Back on October 7, when the Congressional Budget Office reported that the federal deficit had ballooned to a massive $1.4 trillion during President Obama's first year on the job, Katie Couric's CBS Evening News did not tell viewers . But Couric finally caught up to the bad news after the Obama White House put out its final numbers on Friday afternoon.
Couric disclosed the news in a brief item on the October 16 Evening News that never mentioned Obama by name: "It's the biggest IOU Uncle Sam has ever written. Government figures out today show for the last fiscal year, which just ended, the United States spent a record 1.4 trillion dollars more than it took in. That's three times more than the year before."
On Saturday, New York Times reporter Jackie Calmes noted  that Obama's deficit is much larger as a percentage of GDP than during the 1980s, when Democrats attacked Ronald Reagan's tax cuts as fiscally reckless:
Economists generally agree that annual deficits should not exceed 3 percent of the GDP, and that is the level President Obama had vowed to reach by the end of his first term in 2013.
But subsequent spending and tax cuts to stimulate the economy, and lower-than-expected revenues as the recession deepened before bottoming out, combined to push the administration's deficit forecast to 4.6 percent of GDP for the fiscal year 2013.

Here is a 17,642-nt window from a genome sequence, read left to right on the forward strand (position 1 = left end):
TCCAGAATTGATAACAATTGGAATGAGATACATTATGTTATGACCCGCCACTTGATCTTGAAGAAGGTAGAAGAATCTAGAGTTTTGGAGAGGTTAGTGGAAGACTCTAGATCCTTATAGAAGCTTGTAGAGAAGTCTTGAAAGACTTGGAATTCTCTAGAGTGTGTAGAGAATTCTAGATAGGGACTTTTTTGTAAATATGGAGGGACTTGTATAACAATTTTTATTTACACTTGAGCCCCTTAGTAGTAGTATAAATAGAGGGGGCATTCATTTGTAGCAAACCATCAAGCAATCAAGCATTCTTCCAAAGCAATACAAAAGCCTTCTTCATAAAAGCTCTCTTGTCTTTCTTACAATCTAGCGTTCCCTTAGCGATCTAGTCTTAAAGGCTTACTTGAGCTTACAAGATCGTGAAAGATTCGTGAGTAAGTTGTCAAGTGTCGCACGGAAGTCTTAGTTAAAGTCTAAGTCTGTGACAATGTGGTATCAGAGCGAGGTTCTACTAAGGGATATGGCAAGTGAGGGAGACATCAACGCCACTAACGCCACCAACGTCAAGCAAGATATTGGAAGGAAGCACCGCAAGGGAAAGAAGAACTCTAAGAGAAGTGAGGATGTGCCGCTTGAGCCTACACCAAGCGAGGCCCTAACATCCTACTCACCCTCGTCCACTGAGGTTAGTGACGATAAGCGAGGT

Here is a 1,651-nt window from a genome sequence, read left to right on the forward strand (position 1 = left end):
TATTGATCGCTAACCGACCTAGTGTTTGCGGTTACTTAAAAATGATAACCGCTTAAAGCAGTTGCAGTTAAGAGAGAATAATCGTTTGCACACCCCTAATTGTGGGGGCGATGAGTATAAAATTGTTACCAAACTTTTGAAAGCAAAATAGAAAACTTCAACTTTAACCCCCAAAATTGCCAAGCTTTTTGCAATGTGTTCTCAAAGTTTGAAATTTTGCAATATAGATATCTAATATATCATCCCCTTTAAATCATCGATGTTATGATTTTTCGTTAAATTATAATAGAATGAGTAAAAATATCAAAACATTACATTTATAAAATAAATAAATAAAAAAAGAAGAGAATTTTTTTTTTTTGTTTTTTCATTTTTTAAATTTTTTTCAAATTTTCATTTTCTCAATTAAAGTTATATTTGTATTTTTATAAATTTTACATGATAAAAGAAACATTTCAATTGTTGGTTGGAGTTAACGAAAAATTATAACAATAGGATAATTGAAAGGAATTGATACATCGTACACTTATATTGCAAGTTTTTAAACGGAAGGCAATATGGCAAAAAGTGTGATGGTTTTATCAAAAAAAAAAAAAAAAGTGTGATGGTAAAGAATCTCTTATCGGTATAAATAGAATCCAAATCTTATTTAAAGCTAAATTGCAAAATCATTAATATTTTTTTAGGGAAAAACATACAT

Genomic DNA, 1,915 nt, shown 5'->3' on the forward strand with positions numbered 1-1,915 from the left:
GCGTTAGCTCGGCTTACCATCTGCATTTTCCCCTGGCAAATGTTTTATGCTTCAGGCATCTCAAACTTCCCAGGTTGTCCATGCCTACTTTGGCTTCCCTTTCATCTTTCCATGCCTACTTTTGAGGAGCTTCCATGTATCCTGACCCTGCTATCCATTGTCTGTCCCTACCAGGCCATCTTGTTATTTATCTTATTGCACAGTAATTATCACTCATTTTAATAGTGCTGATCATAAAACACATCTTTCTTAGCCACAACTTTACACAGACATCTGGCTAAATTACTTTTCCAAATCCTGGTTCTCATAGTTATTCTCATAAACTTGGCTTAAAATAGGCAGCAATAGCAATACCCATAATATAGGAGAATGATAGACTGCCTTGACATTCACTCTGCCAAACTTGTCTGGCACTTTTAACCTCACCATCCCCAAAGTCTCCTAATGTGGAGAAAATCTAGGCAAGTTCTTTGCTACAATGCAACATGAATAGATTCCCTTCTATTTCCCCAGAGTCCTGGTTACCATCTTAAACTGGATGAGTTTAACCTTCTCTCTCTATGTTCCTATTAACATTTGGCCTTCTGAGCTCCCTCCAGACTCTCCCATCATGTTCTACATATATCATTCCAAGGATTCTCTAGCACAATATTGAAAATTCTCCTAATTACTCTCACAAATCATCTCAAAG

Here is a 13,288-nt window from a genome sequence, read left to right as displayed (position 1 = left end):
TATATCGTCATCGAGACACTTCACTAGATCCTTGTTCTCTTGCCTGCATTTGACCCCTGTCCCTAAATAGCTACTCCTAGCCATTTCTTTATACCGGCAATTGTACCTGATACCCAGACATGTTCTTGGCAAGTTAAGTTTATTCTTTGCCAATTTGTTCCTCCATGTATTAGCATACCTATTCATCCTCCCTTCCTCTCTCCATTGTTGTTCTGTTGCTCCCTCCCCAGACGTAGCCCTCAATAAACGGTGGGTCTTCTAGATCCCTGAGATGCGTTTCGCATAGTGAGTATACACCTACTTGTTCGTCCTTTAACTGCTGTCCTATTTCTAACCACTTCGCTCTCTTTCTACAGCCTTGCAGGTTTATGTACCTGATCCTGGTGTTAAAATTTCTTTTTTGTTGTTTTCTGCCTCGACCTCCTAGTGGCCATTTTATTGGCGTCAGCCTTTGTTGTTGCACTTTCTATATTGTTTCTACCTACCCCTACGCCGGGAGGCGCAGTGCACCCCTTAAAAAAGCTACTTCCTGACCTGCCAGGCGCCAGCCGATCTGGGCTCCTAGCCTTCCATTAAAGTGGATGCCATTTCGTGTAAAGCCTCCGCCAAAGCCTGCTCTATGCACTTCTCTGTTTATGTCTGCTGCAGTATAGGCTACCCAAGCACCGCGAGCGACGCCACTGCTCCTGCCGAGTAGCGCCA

At 10 percent of the gross domestic product, the 2009 deficit is the highest since the end of World War II, when it was 21.5 percent. At that level, it already has become a bigger economic and a political issue than any time since the late 1980s.
As to President Obama's vow to slash the deficit by the end of his first term, perhaps more media skepticism would be warranted. The Heritage Foundation produced an illustrative chart  last March (before the big health care debate) comparing the deficits under President George W. Bush, which President Obama frequently derides as "the mess" he inherited, and those projected for the next ten years under Obama's policies. It shows Obama's red ink towering over the over-spending of the last eight years.
Of course, if President Obama's solution is to tax the rich, tax health insurance, tax energy and anything else that moves, the deficit may be smaller as a percent of GDP but the government's share of the economy would be much larger, supported by a shrinking private sector.
-Rich Noyes is Research Director at the Media Research Center.